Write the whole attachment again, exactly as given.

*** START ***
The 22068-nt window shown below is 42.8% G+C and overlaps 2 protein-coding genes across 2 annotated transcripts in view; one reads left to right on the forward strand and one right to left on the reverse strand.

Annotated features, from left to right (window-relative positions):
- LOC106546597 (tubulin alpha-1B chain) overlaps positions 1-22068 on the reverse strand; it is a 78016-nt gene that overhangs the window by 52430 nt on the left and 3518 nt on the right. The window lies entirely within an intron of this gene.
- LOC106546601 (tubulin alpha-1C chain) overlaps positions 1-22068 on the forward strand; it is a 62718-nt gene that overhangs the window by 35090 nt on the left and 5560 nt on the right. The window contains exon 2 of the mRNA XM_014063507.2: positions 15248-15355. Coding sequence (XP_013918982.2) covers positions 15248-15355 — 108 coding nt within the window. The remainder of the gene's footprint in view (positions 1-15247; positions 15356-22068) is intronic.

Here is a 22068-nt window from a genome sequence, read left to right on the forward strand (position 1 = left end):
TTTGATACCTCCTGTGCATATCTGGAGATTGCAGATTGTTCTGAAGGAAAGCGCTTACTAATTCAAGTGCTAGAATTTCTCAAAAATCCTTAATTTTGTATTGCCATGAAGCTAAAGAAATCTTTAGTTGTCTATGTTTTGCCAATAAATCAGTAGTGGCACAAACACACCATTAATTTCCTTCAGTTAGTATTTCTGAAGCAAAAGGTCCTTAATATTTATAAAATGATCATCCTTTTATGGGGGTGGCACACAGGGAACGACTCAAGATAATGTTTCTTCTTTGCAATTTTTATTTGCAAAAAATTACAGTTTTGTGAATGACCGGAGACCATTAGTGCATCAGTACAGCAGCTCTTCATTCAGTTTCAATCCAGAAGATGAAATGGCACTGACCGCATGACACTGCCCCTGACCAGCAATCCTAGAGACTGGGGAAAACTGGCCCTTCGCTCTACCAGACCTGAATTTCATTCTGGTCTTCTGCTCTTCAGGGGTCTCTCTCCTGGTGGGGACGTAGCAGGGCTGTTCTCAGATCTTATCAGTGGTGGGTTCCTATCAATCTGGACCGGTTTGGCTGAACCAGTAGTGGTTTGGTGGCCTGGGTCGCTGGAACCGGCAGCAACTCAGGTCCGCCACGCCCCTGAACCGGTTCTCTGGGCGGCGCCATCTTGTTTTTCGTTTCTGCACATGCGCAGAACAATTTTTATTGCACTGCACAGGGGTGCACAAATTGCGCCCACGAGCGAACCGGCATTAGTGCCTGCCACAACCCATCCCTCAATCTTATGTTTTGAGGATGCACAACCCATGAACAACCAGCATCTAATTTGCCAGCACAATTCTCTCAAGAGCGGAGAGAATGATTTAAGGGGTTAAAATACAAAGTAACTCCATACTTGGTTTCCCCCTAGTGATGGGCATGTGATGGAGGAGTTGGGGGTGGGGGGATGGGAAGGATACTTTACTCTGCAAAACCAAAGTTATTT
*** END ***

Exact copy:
The 22068-nt window shown below is 42.8% G+C and overlaps 2 protein-coding genes across 2 annotated transcripts in view; one reads left to right on the forward strand and one right to left on the reverse strand.

Annotated features, from left to right (window-relative positions):
- LOC106546597 (tubulin alpha-1B chain) overlaps positions 1-22068 on the reverse strand; it is a 78016-nt gene that overhangs the window by 52430 nt on the left and 3518 nt on the right. The window lies entirely within an intron of this gene.
- LOC106546601 (tubulin alpha-1C chain) overlaps positions 1-22068 on the forward strand; it is a 62718-nt gene that overhangs the window by 35090 nt on the left and 5560 nt on the right. The window contains exon 2 of the mRNA XM_014063507.2: positions 15248-15355. Coding sequence (XP_013918982.2) covers positions 15248-15355 — 108 coding nt within the window. The remainder of the gene's footprint in view (positions 1-15247; positions 15356-22068) is intronic.

Here is a 22068-nt window from a genome sequence, read left to right on the forward strand (position 1 = left end):
TTTGATACCTCCTGTGCATATCTGGAGATTGCAGATTGTTCTGAAGGAAAGCGCTTACTAATTCAAGTGCTAGAATTTCTCAAAAATCCTTAATTTTGTATTGCCATGAAGCTAAAGAAATCTTTAGTTGTCTATGTTTTGCCAATAAATCAGTAGTGGCACAAACACACCATTAATTTCCTTCAGTTAGTATTTCTGAAGCAAAAGGTCCTTAATATTTATAAAATGATCATCCTTTTATGGGGGTGGCACACAGGGAACGACTCAAGATAATGTTTCTTCTTTGCAATTTTTATTTGCAAAAAATTACAGTTTTGTGAATGACCGGAGACCATTAGTGCATCAGTACAGCAGCTCTTCATTCAGTTTCAATCCAGAAGATGAAATGGCACTGACCGCATGACACTGCCCCTGACCAGCAATCCTAGAGACTGGGGAAAACTGGCCCTTCGCTCTACCAGACCTGAATTTCATTCTGGTCTTCTGCTCTTCAGGGGTCTCTCTCCTGGTGGGGACGTAGCAGGGCTGTTCTCAGATCTTATCAGTGGTGGGTTCCTATCAATCTGGACCGGTTTGGCTGAACCAGTAGTGGTTTGGTGGCCTGGGTCGCTGGAACCGGCAGCAACTCAGGTCCGCCACGCCCCTGAACCGGTTCTCTGGGCGGCGCCATCTTGTTTTTCGTTTCTGCACATGCGCAGAACAATTTTTATTGCACTGCACAGGGGTGCACAAATTGCGCCCACGAGCGAACCGGCATTAGTGCCTGCCACAACCCATCCCTCAATCTTATGTTTTGAGGATGCACAACCCATGAACAACCAGCATCTAATTTGCCAGCACAATTCTCTCAAGAGCGGAGAGAATGATTTAAGGGGTTAAAATACAAAGTAACTCCATACTTGGTTTCCCCCTAGTGATGGGCATGTGATGGAGGAGTTGGGGGTGGGGGGATGGGAAGGATACTTTACTCTGCAAAACCAAAGTTATTT